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Monday, May 22, 2006


VATICAN CITY, MAY 20, 2006 (VIS) - Benedict XVI today received the Letters of Credence of Francisco Vazquez Vazquez, the new Spanish ambassador to the Holy See.

  The Pope began his address to the diplomat by referring to his "fond memories" of Spain, "both for the friendliness of the people I met, and for the abundance and great importance of the many works of art and expressions of culture throughout her territory.

  "This is an enviable heritage," he added, "denoting a brilliant history profoundly imbued with Christian values." That heritage "includes works in which the artists have given concrete form to their ideals and their faith. If this were to be ignored or passed over in silence, it would lose a large part of its attraction and meaning, though it would continue, so to say, to be made up of 'stones that speak'."

  Benedict XVI then went on to recall how the "centuries-old diplomatic relations between Spain and the Holy See ... reflect the Spanish people's constant attachment to the Catholic faith. The great vitality that the Church has had, and continues to have, in your country represents a special invitation to strengthen those relations and to encourage close collaboration between the Church and public institutions - respectfully and faithfully, each with their respective competencies and autonomy - with the aim of achieving the integral good of people who, as citizens of their country, are also ... the much beloved children of the Church."

  "Indeed," he added, "the Church encourages believers to love justice and to participate honestly in public and professional life with a sense of respect and solidarity, in order 'to promote organically and institutionally the common good.' [The Church] is also involved in the promotion and defense of human rights, because of her great consideration for the dignity of human beings in their entirety, whatever their place or situation."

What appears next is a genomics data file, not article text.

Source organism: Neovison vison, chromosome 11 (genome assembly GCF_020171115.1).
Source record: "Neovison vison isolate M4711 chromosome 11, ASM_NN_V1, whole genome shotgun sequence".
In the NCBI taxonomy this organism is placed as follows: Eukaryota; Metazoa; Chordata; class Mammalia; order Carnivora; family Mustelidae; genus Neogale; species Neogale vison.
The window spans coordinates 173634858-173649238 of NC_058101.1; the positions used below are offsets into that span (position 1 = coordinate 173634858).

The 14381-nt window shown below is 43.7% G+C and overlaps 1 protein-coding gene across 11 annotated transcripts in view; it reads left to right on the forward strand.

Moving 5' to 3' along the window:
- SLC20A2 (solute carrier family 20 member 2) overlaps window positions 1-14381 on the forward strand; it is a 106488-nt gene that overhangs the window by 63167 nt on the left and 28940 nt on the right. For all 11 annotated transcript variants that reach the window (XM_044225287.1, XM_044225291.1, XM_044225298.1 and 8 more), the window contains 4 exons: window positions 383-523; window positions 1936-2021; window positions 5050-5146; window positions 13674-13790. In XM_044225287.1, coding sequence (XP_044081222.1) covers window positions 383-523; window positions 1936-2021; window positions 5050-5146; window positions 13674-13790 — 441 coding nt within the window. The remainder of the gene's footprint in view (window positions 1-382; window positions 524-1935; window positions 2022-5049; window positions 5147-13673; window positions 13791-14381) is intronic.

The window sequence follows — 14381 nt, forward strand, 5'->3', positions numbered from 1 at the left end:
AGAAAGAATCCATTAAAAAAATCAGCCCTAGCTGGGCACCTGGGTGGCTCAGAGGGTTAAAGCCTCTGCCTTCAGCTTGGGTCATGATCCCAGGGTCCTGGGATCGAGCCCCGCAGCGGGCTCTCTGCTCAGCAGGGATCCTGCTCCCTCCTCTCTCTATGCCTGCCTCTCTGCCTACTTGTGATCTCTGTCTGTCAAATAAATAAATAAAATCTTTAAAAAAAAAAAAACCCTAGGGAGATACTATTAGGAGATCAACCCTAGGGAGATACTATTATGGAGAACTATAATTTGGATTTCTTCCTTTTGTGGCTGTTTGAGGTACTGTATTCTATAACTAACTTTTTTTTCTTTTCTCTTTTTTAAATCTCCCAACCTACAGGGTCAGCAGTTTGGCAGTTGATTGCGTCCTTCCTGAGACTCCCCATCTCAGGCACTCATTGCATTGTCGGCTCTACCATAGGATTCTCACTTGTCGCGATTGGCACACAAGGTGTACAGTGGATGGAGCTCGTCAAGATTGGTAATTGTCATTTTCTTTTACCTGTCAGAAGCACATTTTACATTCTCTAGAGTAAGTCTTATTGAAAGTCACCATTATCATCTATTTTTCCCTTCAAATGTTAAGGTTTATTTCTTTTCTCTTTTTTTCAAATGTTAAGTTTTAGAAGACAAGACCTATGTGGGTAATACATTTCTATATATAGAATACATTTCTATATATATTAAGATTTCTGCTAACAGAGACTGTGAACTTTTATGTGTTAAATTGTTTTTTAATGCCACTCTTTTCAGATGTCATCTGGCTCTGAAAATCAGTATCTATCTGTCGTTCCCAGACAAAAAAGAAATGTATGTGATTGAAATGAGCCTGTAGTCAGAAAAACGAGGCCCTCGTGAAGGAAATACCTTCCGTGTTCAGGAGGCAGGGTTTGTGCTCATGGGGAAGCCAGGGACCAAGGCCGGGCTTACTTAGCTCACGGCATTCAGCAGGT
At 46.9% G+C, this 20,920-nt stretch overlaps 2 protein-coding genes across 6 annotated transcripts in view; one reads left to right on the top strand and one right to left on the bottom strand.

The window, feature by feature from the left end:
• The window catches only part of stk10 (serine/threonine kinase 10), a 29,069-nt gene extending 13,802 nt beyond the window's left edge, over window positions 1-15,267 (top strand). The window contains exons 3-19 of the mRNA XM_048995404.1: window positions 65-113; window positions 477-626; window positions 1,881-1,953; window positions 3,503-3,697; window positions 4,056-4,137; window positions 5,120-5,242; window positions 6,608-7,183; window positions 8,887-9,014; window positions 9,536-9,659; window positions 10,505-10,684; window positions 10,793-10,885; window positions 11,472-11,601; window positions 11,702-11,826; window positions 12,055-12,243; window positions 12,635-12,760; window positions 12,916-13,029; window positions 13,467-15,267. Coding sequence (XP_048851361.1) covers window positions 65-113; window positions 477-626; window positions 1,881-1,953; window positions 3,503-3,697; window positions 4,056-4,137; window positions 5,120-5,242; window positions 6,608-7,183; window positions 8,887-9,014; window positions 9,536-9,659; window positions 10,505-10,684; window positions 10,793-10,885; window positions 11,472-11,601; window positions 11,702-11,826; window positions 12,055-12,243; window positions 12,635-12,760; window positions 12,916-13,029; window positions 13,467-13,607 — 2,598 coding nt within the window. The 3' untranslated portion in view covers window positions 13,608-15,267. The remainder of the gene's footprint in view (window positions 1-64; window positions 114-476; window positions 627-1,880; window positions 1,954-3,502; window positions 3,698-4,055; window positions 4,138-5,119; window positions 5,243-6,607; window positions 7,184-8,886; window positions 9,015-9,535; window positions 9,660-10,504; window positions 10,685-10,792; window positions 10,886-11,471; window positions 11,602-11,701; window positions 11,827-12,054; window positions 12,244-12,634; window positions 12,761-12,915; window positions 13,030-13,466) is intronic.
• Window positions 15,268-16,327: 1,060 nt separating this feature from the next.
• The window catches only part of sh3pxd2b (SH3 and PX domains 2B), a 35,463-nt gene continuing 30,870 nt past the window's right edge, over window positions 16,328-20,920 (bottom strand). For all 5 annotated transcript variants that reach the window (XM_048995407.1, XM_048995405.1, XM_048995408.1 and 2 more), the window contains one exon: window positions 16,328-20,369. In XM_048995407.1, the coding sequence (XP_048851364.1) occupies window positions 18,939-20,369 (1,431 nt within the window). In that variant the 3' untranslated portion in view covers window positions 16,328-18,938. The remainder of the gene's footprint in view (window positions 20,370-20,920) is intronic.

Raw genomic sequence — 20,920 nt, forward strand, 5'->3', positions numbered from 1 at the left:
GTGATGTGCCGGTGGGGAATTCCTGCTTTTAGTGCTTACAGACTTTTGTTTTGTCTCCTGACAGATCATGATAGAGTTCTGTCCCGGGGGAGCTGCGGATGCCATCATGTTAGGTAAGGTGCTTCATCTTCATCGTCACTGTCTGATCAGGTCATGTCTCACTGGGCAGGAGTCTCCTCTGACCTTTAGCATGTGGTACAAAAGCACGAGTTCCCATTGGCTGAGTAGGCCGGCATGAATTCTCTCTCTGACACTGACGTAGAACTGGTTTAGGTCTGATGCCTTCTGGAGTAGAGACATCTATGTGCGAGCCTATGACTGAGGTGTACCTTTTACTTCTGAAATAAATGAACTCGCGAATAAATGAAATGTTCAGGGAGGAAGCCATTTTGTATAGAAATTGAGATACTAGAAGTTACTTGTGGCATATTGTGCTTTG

"For this reason the Church unreservedly proclaims the primordial right to life, from conception to natural end, the right to be born, and to form and live in a family without this being supplanted or obscured by ... different institutions. On this subject, the World Meeting of Families, shortly to be held in ... Valencia, Spain ... will give me the opportunity to celebrate the beauty and fecundity of the family founded on marriage, its exalted vocation and its irreplaceable social value.

  "The Church also insists on people's inalienable right to profess their religious faith without hindrance, both publicly and privately; and on the right of parents to ensure their children receive an education in keeping with their own values and beliefs, without discrimination or exclusion, be it hidden or explicit. On this matter, I find cause for satisfaction in the great demand for the teaching of Catholic religion in Spanish State schools, This means that people recognize the importance of that subject for the growth and the personal and cultural formation of the young."

  Finally, the Pope referred to the "evangelizing mission" of the Church, part of which is "charitable activity." He recalled how "in Spain today, and in her long history, this aspect has shown itself to be particularly fruitful in the Church's many support activities, undertaken in all fields and with great breadth of vision. And because this activity is not inspired by political or ideological strategies," but "in a 'duty to humanity,' collaboration in the field of humanitarian aid and support has achieved many goals, and it is to be hoped that it continues to increase."
CD/LETTERS OF CREDENCE/VAZQUEZ                    VIS 20060522 (600)

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